According to the survey, forgetting passwords is a big problem – with 78% of respondents saying that they had had to reset a password in their personal life within the last 90 days (57% said the same for the workplace). HYPR said that this was due to users’ forgetting their passwords, so I presume they are not including figures for users who have had password resets forced upon them due to a security incident.

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Not surprising; we’ve gone in the past 20 years from a situation where you might need one password (for your email) to one where they’re needed in scores of situations – smartphone, social media sites, apps, email – and that has happened far faster than people have been able to adapt their tool use (eg password managers), with all the cognitive overload, and hence bad security, that implies.
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India proposes new rules to access its citizens’ data – TechCrunch

Manish Singh:

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India has proposed groundbreaking rules, akin to Europe’s GDPR, that would require technology companies to garner consent from citizens before collecting and processing their personal data.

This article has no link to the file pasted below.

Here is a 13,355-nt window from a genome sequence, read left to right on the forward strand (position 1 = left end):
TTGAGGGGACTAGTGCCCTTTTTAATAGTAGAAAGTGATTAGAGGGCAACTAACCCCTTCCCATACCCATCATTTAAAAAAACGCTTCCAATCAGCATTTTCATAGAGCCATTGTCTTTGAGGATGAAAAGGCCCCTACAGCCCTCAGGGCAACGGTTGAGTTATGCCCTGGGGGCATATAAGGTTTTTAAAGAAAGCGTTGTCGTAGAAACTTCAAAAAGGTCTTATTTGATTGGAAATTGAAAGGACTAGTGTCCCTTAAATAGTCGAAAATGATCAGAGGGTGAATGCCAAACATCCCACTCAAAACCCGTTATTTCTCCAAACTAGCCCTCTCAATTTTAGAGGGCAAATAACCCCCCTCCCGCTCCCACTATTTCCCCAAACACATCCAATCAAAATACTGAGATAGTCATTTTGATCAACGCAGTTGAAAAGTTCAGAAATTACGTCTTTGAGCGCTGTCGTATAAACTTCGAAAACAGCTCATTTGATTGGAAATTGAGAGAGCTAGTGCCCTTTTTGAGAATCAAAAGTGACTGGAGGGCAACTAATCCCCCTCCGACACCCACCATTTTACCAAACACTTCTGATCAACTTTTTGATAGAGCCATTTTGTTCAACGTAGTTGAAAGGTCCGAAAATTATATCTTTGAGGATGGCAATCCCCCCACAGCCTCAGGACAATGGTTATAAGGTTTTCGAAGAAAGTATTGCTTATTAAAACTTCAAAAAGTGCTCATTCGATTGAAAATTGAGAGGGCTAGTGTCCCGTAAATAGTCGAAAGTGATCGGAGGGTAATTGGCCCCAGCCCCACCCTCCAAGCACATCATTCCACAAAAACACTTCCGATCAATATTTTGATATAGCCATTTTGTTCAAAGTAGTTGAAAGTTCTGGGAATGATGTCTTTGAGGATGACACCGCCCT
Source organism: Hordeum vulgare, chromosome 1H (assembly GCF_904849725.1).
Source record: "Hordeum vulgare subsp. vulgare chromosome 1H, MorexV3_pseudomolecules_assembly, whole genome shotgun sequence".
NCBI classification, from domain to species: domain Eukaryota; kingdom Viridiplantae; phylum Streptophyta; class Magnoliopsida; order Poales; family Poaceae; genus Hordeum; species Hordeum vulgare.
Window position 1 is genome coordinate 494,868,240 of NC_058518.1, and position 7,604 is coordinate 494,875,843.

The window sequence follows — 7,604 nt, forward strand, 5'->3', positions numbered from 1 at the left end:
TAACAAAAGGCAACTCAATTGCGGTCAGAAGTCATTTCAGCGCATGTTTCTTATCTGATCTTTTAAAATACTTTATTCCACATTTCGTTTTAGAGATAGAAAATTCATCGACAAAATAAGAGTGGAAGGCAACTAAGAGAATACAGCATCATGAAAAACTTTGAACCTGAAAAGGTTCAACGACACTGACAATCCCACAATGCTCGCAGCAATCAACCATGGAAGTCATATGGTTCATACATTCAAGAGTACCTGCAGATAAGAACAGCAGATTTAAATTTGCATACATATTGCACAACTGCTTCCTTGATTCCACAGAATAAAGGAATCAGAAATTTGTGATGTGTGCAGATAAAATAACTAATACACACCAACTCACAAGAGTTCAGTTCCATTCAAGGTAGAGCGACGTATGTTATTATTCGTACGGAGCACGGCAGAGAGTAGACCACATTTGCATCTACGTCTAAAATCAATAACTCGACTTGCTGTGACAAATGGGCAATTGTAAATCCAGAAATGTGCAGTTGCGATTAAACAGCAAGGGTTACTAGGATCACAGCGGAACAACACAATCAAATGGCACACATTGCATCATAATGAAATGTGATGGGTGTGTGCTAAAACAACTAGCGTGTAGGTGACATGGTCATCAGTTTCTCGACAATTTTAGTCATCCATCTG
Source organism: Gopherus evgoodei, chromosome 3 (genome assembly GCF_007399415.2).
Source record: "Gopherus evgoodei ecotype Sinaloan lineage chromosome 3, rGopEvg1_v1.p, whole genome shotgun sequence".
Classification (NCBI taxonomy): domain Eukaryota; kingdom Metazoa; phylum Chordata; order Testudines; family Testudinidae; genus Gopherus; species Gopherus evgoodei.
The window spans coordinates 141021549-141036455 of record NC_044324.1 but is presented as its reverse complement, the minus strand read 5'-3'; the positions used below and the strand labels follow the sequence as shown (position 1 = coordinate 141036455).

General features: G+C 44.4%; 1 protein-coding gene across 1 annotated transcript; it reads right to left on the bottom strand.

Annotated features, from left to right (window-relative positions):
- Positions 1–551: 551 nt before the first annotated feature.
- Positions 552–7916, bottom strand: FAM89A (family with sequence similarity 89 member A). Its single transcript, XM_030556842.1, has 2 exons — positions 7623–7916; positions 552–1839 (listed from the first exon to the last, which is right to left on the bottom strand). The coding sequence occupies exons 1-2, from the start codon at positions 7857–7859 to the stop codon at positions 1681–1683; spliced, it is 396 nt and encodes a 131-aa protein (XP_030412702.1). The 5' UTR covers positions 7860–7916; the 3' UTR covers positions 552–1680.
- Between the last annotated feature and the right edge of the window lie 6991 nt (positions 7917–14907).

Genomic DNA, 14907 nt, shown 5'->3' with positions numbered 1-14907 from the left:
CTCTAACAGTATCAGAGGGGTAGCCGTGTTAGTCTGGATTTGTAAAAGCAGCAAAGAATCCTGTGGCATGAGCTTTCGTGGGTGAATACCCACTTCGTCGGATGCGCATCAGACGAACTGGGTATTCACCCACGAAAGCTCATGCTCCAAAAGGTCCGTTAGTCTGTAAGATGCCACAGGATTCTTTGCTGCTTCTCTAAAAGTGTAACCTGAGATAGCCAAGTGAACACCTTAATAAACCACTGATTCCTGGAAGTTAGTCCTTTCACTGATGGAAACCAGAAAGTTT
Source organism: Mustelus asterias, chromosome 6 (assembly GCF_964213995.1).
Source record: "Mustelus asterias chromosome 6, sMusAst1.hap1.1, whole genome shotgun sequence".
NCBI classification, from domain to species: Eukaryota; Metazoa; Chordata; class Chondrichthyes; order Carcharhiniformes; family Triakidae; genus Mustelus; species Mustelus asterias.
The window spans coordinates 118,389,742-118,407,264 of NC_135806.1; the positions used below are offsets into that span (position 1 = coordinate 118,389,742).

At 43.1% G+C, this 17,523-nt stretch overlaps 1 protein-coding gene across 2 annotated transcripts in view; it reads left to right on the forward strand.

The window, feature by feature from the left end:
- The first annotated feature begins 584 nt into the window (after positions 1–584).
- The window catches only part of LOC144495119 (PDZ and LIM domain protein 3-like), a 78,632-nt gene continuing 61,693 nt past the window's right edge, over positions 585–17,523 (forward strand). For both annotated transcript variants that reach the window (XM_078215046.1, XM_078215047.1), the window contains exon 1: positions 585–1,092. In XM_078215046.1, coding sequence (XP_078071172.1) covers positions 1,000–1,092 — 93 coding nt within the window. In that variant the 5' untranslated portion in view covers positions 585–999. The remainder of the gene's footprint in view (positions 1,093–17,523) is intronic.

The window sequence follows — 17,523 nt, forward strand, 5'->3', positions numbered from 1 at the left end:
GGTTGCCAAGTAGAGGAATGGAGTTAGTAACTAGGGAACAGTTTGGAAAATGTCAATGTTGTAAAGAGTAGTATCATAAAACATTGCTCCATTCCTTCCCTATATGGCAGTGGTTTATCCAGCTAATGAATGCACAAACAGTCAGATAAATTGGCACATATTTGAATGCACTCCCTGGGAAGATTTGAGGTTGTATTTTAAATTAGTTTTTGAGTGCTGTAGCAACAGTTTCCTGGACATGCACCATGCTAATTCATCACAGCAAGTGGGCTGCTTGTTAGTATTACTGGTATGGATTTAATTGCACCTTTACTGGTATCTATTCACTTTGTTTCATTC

But at the same time, the new rules also state that companies would have to hand over “non-personal” data of their users to the government, and New Delhi would also hold the power to collect any data of its citizens without consent to serve sovereignty and larger public interest.

The new rules, proposed in nation’s first major data protection law dubbed “Personal Data Protection Bill 2019,” a copy of which leaked on Tuesday, would permit New Delhi to “exempt any agency of government from application of Act in the interest of sovereignty and integrity of India, the security of the state, friendly relations with foreign states, public order.”

If the bill passes — and it is expected to be discussed in the Parliament in the coming weeks — select controversial laws drafted more than a decade ago would remain unchanged. The bill might also change how global technology companies that have invested billions of dollars in India, thanks in part to the lax laws, see the nation of more than 600 million internet users.

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Give with one hand, take with the other. India’s government shows worrying signs of really overt authoritarianism.